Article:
A few months ago I was in Budapest watching the proceedings of the European Cultural Forum. Ostensibly, this six-week meeting in the framework of the “Helsinki process,” the European Security Conference and its aftermaths, was debating the most elevated of themes: the creation and dissemination of culture in divided Europe, and cultural cooperation throughout the Continent.

Every so often, however, the succession of speakers prating on about the supreme values of European civilization was interrupted. The Turks would challenge the credentials of the Bulgarians and refer to the suppression of the “Turkish minority” in Bulgaria. The Bulgarians would then retort with a volley of procedural missiles and—while denying the existence of any such minority—suggest that the Turks were genocidal barbarians. The Greek Cypriots inevitably joined in, demanding that the Turks be arraigned for the cultural devastation in the part of the island they occupy. Soon the mainland Greeks would be on their feet as well.

It usually took an hour or so to damp down these eruptions and return the forum to its agenda. While the diversion lasted, there was time to reflect on the contrast between European cultural pretensions and the underlying reality of frantic national hatreds which these interruptions revealed. I do not, personally, use the phrase “European civilization.” It rests on the notion of a necessary connection between Beethoven and benevolence, Mantegna and mercy, which became untenable after Auschwitz. Europe is a vigorous, barbaric place, in which beauty and atrocity, the extremes of subtlety and of cruelty, continue to exist.

Professor Marrus’s book about European refugees made good reading after Budapest. Looking around the conference center, one could compile another volume about refugee torrents that would have flooded the Continent during the last decades and might do so in the future, if parts of Europe were not under tight imperial military occupation. We like to think that the gigantic population transfers (that euphemism) in the first postwar years solved many “problems.” Compared to them, flights like those of the Hungarians in 1956, the Czechs and Slovaks in 1968, and the Poles in 1980 and 1981, are small. But there remain East Germans who would like to move west, Turks who would like to leave Bulgaria, Cypriots who long to get rid of each other, Greeks yearning to drive Turks out of the Aegean, Hungarians oppressed in Slovakia and Transylvania, Romanians whom irredentist Hungarians would love to expel from their lost provinces. There remain Germans in Poland. Above all, there remain measureless masses of people in the Soviet Union—Jews, Germans, Poles, to begin with—who would take to the roads and the trains if they led to a foreign destination.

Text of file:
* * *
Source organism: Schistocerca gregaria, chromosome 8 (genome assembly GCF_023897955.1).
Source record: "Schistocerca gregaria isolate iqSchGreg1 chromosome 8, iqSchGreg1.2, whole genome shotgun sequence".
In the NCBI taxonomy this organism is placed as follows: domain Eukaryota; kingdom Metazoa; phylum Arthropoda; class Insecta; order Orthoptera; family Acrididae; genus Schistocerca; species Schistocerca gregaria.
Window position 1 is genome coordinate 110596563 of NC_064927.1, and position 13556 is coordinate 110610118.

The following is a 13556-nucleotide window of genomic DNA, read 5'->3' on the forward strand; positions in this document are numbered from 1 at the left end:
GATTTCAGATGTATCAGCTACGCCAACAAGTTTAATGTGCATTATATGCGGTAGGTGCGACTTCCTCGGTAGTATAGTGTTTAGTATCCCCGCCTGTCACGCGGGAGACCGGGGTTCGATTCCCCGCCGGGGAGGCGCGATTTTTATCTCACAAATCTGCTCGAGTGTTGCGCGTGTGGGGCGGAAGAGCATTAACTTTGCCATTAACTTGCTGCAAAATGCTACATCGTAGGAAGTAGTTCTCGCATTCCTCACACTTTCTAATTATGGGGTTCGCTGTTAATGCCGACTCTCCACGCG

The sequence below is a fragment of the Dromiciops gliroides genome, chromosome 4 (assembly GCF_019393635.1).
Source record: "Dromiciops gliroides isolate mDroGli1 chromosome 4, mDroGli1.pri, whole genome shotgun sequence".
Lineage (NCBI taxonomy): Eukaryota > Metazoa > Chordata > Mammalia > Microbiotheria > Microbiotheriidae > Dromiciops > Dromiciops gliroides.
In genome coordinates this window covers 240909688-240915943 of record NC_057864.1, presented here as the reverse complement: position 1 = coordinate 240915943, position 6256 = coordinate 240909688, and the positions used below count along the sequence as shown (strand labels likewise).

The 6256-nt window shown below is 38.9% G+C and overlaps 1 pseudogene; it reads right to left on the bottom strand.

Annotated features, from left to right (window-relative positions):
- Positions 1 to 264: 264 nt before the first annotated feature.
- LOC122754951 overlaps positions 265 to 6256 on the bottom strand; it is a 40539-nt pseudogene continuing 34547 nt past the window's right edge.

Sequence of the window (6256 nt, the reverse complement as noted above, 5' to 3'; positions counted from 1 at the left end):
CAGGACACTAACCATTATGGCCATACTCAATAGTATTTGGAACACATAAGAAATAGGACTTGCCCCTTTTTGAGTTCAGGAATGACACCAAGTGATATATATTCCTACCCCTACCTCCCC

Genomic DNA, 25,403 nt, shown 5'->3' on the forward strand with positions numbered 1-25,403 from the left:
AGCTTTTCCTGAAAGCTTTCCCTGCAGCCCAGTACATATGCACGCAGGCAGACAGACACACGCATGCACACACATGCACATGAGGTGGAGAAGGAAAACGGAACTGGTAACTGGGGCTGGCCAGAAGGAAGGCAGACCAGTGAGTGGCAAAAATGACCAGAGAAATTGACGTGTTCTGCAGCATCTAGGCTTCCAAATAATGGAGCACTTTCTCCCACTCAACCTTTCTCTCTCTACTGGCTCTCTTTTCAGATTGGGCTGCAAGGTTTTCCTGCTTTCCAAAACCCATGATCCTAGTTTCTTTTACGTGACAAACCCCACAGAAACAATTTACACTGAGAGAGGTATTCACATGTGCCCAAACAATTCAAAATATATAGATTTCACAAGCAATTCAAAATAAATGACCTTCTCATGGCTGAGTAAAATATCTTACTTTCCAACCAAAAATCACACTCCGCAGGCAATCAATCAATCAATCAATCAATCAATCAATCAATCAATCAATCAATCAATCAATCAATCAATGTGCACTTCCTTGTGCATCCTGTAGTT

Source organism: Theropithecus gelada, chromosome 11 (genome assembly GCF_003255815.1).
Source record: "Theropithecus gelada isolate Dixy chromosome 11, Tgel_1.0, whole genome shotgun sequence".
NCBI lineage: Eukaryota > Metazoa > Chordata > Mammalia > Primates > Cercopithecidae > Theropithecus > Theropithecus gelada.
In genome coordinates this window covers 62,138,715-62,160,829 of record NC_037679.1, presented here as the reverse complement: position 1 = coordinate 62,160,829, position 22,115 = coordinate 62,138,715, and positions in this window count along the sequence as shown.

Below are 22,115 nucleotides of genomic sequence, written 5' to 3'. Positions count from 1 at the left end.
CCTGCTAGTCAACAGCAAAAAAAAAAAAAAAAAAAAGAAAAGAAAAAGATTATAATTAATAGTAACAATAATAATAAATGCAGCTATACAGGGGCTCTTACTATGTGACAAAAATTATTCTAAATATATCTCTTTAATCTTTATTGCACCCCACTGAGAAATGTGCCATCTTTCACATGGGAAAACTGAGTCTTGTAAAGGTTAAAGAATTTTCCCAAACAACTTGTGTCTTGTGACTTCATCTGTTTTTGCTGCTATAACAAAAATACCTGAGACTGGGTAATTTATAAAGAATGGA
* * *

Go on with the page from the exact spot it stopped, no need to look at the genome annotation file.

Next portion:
The word “refugee,” as Professor Marrus notes, was at first applied only to the French Protestant fugitives from the revocation of the Edict of Nantes in 1685. A century later, the Encyclopaedia Britannica extended the definition a little to “all such as leave their country in times of distress” and referred to “American refugees” following the independence of the thirteen Colonies. But the phenomenon was already familiar enough. Marrus begins with the expulsion of the Jews from the Iberian peninsula at the end of the fifteenth century, and continues with the Moriscos, with Protestants and Catholics displaced in the religious wars, with Serbs escaping from the Turks, with the fugitives from the zones of the Thirty Years’ War. Between 1492 (the Spanish expulsions) and 1700, it is reckoned that about a million Europeans became refugees. The following century was relatively quiet.

The title of Marrus’s book is The Unwanted. The unwantedness of refugees is “the peculiar character of the refugees in the twentieth century,” for in the past, and to some extent even in the last century, refugees were often regarded as desirable and made welcome. One king’s rejects were another king’s windfall. Flemish and Huguenot refugees brought textile technology to many countries. They brought agricultural skills to the first Colonies, military and industrial skills (as in the case of the Irish and the Scots) to Prussia, Poland, and Russia. At the dawn of the modern era, the Polish commonwealth built the nucleus of a commercial middle class out of Jewish fugitives and emigrants from Western Europe, especially the Rhineland.

The nineteenth century produced many relatively small refugee flows, mostly from waves of revolution and insurrection. Here the term “refugee” must be used with caution. These were seldom helpless masses of poor people, moving as whole families or communities. The Polish movement into France after the collapse of the 1830 November rising was composed largely of men of education and high status (the common soldiers of the insurrection stayed behind, to face the consequences). Much the same was true of those who left czarist Russia or Germany after 1848 for Britain, France, or Switzerland. Alexander Herzen, Heinrich Heine, Georg Büchner, Lajos Kossuth are all better described as “exiles.” They were treated with a good nature now inconceivable. To take up residence in Britain, a fugitive had only to step out of a boat onto a beach, showing no papers, and make his way inland. Since there was no system of registration, nobody knew officially if he was in Britain or not, and nobody cared.